Tag Archives: rukmini raman

An overview of Netflix’s celebrating AAPI stories collection

At the beginning of May, I opened Netflix to a splash of graduated colors announcing a new featured collection, “Celebrate Asian American & Pacific Islander Stories.” The unapologetic mouthful truly surprised me — we don’t get featured. We don’t get recognized. We don’t get celebrated. But here we are, even if it took a year of

World Premieres for Flute

Last Sunday, members of the Conservatory’s Flute and Composition Studios sat scattered among the seats of Harper Hall, a simultaneously cozy and distanced setting that allowed the performers to play live and unmasked. For many on the evening’s program, taking the stage would be their first live-audience experience in over a year.  During winter term,

Break Through, Not Apart

An image from the documentary, Asian Americans, hosted by the Pan-Asian Organization. Photo by Pei Robins. *All factual information taken from PBS’ Asian Americans Episode 5: “Breaking Through”  Asian Americans are the fastest growing ethnic group in the United States. Comedian Hari Kondabolu reassured the group projected to become the statistical minority by 2042: “Don’t

LUMÉ brings Mariachi to Wisconsin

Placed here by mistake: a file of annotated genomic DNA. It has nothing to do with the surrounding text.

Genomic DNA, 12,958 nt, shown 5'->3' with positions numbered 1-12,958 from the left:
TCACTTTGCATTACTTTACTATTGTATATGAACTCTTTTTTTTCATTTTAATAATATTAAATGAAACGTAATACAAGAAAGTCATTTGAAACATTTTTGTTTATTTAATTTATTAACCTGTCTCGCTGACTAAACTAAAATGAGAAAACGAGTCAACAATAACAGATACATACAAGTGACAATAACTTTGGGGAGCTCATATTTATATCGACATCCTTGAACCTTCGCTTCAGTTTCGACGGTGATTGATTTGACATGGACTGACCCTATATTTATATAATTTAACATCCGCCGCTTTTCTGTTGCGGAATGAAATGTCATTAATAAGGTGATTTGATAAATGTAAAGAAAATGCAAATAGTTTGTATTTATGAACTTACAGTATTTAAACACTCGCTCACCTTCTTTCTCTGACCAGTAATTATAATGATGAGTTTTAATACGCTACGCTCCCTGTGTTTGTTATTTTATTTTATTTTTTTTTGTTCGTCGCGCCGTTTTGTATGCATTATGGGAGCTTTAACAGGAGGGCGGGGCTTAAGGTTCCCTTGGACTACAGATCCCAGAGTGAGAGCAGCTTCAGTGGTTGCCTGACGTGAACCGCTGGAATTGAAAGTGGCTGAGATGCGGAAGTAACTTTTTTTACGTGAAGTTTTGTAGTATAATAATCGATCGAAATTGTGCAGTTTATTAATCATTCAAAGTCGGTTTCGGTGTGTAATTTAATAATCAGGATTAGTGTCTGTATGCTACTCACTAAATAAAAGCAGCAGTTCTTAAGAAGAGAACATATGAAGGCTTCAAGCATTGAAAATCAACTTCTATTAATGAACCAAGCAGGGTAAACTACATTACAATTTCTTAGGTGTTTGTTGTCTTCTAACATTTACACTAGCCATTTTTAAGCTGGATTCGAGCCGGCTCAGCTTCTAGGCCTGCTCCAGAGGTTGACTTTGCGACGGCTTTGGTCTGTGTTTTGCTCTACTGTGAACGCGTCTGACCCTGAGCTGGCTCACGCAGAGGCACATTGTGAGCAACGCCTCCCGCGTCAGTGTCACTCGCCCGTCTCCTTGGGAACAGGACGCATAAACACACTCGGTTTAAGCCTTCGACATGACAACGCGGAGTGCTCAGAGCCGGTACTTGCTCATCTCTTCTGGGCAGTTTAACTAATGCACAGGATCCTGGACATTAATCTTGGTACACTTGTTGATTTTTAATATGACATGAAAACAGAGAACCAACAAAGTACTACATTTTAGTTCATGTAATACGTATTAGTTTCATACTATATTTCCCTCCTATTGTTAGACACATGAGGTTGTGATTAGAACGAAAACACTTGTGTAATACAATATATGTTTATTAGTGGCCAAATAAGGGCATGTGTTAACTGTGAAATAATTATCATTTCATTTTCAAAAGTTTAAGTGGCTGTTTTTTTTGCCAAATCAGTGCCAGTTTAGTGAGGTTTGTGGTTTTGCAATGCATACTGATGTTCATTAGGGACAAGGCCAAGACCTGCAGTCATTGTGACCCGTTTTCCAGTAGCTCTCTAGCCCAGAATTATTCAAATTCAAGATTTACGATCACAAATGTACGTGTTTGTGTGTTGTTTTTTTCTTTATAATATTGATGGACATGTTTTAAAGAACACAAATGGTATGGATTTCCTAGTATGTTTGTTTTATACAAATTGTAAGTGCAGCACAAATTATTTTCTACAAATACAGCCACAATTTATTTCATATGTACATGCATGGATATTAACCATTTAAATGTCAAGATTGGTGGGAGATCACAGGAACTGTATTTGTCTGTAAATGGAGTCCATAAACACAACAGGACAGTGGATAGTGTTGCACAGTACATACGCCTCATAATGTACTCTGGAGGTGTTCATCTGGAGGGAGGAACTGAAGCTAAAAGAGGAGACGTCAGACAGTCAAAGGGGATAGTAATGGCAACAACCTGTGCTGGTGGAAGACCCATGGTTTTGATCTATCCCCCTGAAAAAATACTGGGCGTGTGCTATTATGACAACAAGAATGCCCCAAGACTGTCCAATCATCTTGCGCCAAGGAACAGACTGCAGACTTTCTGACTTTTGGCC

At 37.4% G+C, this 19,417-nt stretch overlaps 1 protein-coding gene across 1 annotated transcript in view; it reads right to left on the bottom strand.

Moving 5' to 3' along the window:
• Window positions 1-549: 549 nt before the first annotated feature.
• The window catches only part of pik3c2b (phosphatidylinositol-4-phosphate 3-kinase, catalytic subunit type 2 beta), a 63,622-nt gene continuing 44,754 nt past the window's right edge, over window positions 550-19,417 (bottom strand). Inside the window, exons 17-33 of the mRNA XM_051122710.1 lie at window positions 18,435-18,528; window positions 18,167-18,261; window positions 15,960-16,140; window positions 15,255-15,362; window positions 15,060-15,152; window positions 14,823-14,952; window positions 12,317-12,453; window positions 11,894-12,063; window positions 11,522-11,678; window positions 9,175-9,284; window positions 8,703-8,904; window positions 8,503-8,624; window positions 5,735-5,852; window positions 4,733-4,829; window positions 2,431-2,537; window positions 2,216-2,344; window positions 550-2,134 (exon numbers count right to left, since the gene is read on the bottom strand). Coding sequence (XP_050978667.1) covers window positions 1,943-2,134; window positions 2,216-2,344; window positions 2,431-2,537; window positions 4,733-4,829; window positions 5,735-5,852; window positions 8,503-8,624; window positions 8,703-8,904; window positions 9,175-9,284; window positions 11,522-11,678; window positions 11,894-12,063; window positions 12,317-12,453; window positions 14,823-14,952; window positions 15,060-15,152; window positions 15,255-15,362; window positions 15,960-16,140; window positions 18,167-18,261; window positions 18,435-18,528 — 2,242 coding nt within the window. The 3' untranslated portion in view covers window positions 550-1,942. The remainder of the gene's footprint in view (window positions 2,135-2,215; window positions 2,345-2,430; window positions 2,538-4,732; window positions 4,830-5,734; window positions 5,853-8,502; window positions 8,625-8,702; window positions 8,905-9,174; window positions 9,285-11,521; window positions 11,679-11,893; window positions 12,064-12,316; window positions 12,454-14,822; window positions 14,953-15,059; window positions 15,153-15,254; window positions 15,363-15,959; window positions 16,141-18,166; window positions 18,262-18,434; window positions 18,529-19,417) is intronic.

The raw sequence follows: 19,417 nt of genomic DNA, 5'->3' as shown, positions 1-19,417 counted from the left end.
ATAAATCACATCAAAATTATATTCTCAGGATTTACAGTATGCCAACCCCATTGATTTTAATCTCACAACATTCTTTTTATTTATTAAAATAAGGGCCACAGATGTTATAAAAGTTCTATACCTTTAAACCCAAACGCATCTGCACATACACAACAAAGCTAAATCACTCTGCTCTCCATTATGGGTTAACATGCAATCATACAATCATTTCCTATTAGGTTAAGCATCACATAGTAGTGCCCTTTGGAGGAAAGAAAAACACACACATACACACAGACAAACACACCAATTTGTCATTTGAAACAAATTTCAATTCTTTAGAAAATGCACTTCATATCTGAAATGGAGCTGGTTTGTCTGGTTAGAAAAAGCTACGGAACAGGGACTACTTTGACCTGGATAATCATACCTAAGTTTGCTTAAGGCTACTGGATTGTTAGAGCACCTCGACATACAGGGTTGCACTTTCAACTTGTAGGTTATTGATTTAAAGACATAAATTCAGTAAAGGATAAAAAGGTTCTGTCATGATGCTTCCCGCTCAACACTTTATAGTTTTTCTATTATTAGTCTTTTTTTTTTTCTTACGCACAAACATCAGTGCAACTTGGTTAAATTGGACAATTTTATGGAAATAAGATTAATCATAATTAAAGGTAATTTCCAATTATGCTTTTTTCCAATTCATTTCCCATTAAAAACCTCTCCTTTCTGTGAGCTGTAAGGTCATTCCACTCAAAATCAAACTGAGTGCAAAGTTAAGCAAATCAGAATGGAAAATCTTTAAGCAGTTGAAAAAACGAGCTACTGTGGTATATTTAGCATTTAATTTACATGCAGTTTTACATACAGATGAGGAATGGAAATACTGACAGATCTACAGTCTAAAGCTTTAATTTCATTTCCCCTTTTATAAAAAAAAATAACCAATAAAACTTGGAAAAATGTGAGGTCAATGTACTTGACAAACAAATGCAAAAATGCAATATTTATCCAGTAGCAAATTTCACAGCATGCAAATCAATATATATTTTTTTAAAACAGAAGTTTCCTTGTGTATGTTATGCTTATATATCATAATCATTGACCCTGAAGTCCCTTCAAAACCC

Freshman Jando Valdez helped found the Lawrence University Mariachi Ensemble. Photo by Pei Robins. Mariachi may not be the most familiar sound to the Midwest, but in the past year it has put down roots at Lawrence. The Lawrence University Mariachi Ensemble (LUMÉ) began rehearsals last term thanks to the combined enthusiasm of first year

Asian influence in classical music

In the world of wind ensembles, there are certain names that are as familiar to the high school band nerd as the internationally renowned soloists. Beyond the household classics like Beethoven and Mozart, there are the likes of Sousa and Persichetti, known for more recent hallmarks of band literature. Delving just beyond the standards and

Inoculation Sensations: Interactive Sculpture

Sophmore Charlie Wetzel’s interactive sculpture InoculationSensations is located outside of Wriston Art Center. Photo by Pei Robins. “I’ve had both doses and it’s been two weeks for me, so I’ve hugged a few friends,” explains sophomore Charlie Wetzel. “It felt so weird. It felt alien.” Hugging was her go-to greeting before the pandemic, but returning

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